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Babeland Toy Store
Customer Service: (888) 289-8423
Customer Service: (888) 289-8423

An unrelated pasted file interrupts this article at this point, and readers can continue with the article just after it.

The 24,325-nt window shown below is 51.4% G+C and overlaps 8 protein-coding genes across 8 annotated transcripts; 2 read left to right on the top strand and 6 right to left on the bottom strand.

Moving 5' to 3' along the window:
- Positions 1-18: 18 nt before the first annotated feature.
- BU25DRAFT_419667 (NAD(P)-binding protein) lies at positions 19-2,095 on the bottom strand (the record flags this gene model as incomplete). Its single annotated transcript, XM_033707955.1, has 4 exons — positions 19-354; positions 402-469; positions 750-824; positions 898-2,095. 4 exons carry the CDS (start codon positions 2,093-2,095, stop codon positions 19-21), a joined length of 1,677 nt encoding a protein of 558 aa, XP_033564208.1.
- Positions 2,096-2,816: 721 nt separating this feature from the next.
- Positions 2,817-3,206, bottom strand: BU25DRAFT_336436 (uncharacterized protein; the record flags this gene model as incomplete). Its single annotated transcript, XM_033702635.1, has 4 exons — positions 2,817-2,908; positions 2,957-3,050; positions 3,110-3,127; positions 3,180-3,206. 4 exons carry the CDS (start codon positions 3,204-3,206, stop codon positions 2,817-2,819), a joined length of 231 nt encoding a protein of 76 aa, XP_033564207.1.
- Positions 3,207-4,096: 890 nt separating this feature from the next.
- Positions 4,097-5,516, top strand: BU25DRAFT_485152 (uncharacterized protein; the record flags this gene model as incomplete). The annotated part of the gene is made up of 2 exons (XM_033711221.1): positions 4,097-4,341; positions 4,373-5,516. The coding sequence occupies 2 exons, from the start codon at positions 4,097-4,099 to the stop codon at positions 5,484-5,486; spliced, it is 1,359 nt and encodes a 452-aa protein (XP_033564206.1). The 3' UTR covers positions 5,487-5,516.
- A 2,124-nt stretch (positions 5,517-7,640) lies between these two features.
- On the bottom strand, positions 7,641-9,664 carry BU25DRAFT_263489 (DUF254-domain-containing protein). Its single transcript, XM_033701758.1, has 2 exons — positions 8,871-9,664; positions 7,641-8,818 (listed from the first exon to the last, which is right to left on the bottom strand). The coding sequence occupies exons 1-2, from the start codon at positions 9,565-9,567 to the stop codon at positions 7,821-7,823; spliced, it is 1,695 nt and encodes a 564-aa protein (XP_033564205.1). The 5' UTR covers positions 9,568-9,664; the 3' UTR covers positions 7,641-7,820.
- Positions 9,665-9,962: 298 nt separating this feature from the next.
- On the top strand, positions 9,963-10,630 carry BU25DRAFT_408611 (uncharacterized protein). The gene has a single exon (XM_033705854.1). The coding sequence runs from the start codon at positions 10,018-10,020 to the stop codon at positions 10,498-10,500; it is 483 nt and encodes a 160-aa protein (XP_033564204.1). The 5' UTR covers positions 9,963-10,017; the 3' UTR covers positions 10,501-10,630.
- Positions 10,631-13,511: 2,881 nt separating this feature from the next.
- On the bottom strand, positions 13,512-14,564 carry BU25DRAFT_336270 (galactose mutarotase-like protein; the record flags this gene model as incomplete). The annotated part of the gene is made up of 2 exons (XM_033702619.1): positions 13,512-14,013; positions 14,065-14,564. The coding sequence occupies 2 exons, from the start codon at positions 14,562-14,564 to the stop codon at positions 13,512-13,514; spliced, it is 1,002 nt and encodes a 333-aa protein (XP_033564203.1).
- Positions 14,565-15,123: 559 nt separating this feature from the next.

aidsribbonI am a sex educator. I've been doing this work for over 5 years now and through it all, I've talked with people about masturbation, anal sex, orgasm, using fingers, vibrators, strap-ons, G-spots and much more. STIs sometimes come into the equation but when people are shopping for sex toys, often those questions don't come up. When they do, the conversation tends to be very general: use condoms, gloves, dental dams; protect against fluids; minimize skin-to-skin contact to protect against HPV and Herpes.HIV is something that almost never comes up. I have a few guesses as to why. First, the populations that are most vulnerable to HIV are not the main group of people that come into Babeland. Second, the panic has subsided for the most part. I think most people never consider that they could be HIV positive or even at risk and the majority of people don't know their status. Third, although people disclose amazing amounts of personal information when talking to sex educators, unless HIV was a particular concern with a toy, there would probably not be a reason to disclose their status.What I mean to say by all of this is that it's been quite awhile since I've dealt with HIV concerns on a fairly regular basis. It popped back into my life recently in an incredibly real way.I recently got a part-time job doing HIV/STI counseling and testing with high risk youth. Even among high risk youth a positive diagnosis is a fairly rare thing. It was my first day of counseling on my own after observing others and I was nervous but using all of my sex educator skills to try and get as much information as possible and give the best advice I could.The second person I counseled was a young man who seemed like he was doing all of the right things - he used condoms all of the time, he had only had a few partners and seemed relatively knowledgeable about how to protect himself. I felt like we'd had a great talk and I gave him the rapid HIV test and sent him on his way. Twenty minutes later as I was packing up to go, my supervisor pointed out to me that the test had been strongly reactive. We couldn't say for sure, but this person most likely was HIV positive.I was stunned. What had I missed? What had I done wrong? Why was I so surprised? I knew that there was a possibility that eventually someone I would test would be positive. I just didn't expect it to be so soon. And maybe, I didn't really expect it at all. At that moment, everything really hit home for me - what this young person would be dealing with, how I would feel if I were to find out I was positive, just how scaring testing can be. This moment drove home for me the importance of never assuming that you can tell or that even a sexual history will give you a good idea of someone's status. Testing is the only way to know for sure. Do you know your status?